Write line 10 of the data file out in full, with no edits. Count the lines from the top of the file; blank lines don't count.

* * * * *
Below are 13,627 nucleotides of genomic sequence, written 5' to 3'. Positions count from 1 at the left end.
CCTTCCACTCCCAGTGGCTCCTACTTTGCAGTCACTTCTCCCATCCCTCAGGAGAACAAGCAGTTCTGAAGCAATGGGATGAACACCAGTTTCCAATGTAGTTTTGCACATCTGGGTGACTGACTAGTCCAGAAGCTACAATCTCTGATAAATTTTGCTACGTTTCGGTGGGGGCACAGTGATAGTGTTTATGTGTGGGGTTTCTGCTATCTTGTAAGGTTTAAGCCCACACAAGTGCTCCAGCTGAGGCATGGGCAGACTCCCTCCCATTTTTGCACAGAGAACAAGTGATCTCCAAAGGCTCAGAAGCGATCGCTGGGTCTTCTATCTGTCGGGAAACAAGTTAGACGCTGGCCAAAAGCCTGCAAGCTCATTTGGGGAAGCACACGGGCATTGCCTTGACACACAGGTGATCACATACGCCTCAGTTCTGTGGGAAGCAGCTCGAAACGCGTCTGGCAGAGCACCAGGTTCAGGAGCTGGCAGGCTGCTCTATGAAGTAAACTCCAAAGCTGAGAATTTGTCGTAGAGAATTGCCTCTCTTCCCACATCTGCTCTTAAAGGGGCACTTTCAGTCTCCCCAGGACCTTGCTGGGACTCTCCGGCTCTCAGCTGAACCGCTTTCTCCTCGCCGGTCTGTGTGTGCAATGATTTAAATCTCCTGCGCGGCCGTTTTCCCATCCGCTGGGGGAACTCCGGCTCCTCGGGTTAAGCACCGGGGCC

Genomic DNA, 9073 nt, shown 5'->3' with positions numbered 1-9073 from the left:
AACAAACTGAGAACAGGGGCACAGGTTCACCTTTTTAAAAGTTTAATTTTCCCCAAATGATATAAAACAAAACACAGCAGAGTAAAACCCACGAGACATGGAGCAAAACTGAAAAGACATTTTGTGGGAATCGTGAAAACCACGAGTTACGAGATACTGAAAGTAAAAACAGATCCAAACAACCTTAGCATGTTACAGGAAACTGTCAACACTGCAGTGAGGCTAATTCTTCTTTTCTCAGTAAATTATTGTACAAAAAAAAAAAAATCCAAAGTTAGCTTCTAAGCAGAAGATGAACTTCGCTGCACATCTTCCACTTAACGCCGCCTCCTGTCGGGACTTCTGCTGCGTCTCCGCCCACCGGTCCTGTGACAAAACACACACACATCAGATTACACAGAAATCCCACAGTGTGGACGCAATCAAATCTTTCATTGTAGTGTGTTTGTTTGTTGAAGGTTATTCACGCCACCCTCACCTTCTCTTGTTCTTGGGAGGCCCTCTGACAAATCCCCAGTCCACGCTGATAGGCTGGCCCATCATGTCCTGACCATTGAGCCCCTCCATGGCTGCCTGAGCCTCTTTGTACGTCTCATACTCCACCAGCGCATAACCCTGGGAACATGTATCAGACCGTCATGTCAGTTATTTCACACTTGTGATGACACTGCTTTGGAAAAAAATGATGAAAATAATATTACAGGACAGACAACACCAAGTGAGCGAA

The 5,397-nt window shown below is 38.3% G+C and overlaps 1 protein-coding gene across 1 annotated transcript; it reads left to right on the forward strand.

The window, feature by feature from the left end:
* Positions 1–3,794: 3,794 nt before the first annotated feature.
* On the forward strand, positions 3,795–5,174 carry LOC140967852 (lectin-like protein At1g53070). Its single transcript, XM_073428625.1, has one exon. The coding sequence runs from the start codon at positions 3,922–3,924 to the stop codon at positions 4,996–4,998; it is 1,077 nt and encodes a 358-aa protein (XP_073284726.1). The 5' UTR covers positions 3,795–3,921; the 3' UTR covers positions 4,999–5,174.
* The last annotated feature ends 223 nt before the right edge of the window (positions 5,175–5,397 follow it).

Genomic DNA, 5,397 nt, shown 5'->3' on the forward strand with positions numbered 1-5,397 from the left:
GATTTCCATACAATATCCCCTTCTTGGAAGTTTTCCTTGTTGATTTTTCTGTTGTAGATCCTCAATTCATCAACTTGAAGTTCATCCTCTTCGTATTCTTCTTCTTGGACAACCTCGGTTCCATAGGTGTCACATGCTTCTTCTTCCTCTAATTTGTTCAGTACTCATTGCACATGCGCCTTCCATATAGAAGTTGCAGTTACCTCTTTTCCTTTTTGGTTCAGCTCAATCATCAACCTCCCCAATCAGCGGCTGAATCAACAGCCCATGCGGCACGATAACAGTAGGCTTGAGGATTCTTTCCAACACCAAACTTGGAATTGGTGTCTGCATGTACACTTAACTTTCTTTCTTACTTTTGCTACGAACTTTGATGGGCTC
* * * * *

Genomic DNA, 5,397 nt, shown 5'->3' on the forward strand with positions numbered 1-5,397 from the left: